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Lifting the 500 Folder Limit in Outlook

Feature deep dive
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Hi – I’m Jon LeCroy from the Outlook team, and today I have a story to tell you about the most requested and most rejected (sorry) feature in the history of Outlook.

The limit of 500 shared folders has been a longstanding product limitation in Outlook for Windows since the dawn of cached mode (2003!) For those with access to mailboxes containing more than 500 folders, sync would “randomly” fail resulting in an inconsistent sync for both the customer’s own mailbox, as well as the other mailboxes they had access to. This has been especially painful for those in roles supporting executives. If the executive has many folders, synchronization becomes unreliable for the person they rely on most.

Over the years, many customers have asked us to address this limitation, and understandably so given the impact. Unfortunately, when we looked at this we would find that it was a multi-year engineering effort to complete the changes necessary to rearchitect Outlook to avoid this.

Last fall, several customers each escalated this issue to us again, all at once. This prompted us to take a hard look at the feasibility of addressing this. Was this something fundamental to the design of Outlook and Exchange? Or was there was something we could do about it? Skipping forward to the obvious: we were able to find a way to fix this that avoids the years of work we believed this to take previously.

Technical Breakdown

For the more technical readers out there, I’ll indulge you with some additional detail. Exchange allows for what we call “deep hierarchy” notifications, these will notify the client if something changes within a given folder subtree. For the primary account mailbox, Outlook uses this at the root/top of the mailbox folders to do regular sync. We register the notification, Exchange tells us when something changes, and we sync down the changes.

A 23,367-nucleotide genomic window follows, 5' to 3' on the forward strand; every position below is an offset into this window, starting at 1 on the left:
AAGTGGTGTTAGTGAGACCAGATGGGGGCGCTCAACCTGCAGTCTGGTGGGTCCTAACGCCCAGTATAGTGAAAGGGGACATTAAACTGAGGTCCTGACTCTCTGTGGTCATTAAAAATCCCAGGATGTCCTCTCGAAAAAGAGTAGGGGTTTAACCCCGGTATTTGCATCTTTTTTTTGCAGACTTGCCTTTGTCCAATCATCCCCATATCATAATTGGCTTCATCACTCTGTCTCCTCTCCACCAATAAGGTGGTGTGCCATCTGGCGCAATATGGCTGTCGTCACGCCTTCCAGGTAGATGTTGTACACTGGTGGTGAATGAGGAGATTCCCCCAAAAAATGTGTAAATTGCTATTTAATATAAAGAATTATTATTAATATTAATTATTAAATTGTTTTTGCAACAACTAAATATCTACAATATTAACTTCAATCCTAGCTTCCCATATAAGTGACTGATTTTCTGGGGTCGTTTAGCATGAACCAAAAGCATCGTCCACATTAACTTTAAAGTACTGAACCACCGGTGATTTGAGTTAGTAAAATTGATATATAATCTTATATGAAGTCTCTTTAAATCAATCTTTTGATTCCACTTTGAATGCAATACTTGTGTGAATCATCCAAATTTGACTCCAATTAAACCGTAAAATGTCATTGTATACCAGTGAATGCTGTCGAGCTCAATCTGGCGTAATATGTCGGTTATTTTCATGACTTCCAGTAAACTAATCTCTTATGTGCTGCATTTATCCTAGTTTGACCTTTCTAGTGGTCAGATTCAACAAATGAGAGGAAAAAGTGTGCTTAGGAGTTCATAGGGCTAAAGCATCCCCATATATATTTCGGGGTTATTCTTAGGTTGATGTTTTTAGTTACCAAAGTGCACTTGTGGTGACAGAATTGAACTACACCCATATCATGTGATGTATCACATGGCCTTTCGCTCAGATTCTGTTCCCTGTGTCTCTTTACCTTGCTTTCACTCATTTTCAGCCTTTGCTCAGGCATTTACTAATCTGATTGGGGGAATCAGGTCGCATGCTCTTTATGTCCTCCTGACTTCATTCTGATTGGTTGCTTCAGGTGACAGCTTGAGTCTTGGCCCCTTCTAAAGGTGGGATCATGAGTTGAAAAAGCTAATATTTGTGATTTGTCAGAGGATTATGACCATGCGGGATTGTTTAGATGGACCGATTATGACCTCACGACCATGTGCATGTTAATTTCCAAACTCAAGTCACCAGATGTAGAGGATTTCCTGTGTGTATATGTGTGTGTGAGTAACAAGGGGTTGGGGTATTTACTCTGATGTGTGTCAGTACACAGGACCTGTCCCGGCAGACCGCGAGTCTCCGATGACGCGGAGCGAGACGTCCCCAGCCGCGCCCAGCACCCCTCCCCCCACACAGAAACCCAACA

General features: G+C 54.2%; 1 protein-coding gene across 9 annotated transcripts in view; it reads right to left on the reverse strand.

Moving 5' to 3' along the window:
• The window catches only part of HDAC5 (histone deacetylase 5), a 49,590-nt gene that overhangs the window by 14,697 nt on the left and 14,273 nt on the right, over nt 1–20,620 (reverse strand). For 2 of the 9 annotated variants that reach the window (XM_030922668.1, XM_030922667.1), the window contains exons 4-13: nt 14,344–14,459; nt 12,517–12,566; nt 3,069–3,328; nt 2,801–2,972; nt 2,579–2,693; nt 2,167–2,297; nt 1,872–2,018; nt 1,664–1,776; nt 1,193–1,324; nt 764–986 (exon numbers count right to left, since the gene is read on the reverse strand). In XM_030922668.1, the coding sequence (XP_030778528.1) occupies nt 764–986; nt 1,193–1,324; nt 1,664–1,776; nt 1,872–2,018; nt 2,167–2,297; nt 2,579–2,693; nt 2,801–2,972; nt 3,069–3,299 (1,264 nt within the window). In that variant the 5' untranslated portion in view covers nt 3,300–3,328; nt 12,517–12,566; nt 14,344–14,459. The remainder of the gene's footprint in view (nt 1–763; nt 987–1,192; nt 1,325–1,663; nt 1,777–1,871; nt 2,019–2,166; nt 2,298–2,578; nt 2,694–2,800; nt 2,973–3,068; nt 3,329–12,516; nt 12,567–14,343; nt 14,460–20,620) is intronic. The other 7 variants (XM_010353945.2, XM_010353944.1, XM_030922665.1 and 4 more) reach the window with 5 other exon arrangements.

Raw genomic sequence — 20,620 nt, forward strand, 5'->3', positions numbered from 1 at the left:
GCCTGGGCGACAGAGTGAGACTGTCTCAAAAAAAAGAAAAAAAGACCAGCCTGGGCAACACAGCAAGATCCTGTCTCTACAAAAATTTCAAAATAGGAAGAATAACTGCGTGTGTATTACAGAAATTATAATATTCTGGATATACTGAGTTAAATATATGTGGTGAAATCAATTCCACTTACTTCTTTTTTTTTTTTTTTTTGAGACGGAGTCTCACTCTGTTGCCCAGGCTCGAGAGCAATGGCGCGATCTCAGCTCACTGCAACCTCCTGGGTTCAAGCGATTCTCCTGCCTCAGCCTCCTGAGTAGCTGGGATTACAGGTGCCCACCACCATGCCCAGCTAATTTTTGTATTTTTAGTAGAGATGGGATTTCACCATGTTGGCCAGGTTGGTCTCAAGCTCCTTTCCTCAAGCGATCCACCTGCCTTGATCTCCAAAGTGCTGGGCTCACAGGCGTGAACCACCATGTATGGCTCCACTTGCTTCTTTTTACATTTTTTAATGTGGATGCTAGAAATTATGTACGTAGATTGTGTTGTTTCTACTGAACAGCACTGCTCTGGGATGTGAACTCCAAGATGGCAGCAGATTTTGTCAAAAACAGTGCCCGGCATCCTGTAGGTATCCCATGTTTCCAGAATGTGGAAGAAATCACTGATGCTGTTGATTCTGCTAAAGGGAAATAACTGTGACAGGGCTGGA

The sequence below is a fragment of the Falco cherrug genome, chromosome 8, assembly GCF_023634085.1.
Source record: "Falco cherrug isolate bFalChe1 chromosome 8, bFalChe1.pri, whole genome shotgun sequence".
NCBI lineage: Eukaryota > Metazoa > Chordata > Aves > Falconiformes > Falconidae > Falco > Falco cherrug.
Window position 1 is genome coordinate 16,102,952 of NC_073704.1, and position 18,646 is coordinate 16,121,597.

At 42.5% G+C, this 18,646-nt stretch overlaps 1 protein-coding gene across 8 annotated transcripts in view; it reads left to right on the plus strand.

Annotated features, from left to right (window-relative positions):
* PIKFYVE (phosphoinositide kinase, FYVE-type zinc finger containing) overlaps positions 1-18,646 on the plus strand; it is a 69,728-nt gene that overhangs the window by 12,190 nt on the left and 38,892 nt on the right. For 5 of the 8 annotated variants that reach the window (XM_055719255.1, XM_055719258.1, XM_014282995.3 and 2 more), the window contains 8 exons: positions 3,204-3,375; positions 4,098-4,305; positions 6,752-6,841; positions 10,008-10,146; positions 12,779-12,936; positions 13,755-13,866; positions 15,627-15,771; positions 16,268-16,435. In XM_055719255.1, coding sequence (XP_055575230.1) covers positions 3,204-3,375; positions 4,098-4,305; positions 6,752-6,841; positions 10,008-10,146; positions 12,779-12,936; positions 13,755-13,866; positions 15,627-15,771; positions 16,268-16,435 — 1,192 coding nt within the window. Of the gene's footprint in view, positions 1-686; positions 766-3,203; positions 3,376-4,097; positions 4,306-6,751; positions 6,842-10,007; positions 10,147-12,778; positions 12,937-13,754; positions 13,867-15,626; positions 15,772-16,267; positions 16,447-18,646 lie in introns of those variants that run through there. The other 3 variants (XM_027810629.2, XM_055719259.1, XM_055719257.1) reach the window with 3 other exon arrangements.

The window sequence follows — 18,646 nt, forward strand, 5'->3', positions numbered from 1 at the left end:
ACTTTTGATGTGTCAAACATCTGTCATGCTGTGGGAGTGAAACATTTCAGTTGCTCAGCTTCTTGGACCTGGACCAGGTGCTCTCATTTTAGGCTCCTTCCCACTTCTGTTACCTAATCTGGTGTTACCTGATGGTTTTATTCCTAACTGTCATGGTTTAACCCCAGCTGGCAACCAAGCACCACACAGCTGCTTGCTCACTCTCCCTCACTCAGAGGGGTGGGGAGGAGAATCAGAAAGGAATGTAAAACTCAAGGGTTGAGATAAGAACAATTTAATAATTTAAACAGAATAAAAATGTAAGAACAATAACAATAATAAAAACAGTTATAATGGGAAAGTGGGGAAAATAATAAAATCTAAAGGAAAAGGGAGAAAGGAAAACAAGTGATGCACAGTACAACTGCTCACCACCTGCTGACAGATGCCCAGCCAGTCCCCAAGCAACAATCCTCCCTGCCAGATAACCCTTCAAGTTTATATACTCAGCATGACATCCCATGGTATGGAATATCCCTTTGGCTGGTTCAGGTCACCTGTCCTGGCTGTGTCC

For shared mailboxes however, this gets trickier. It’s prohibitively expensive (performance wise) in Exchange to evaluate access on a change by change basis to determine if the registered client has access to the item changed, thus deep hierarchy notifications are only available if you’re the mailbox owner. Until now, Outlook would keep each individual folder open and register for changes in that folder (“shallow” notifications) to learn when something changed. Pairing this behavior with Exchange’s default limits of 500 MAPI objects open at a time, and we have the 500 folder limit.

Fortunately, when we looked harder at our options we were able to find another means of learning that something changed in the folder hierarchy – a special property on the folder that is updated when anything within it changes. Now we watch for changes to this property on the shared mailbox, and when detected we’ll work through the shared mailbox to sync any changes. Voilà! Sync for shared mailboxes without running into the 500 folder limit!

So, what’s the new limit?

Since we’ve changed how shared mailbox sync works in a way that works smarter under the previous limitations (and didn’t simply raise the limit in Exchange) I don’t have a simple “new limit” to share with you. The new functional limit will be influenced by Outlook’s available resources and configuration. I am happy to report however that we expect a 10x increase (500 to 5000) for most customers!

These changes were released to our Monthly Channel (Targeted) customers  with the April 1904 release, to our Monthly Channel customers with 1905 (11629.20196) and later, and will be coming to our Semi-Annual channel customers on the regular SA schedule (September for Targeted and January for general release.)


Thank you for reading and for your participation in the Insider program! If you have any issues in Outlook (with sync or anything else), please let us know by going to Help > Contact Support and we’ll be happy to help. Learn what other information you should include in your feedback to ensure  it’s actionable and reaches the right people. We’re excited to hear from you! 

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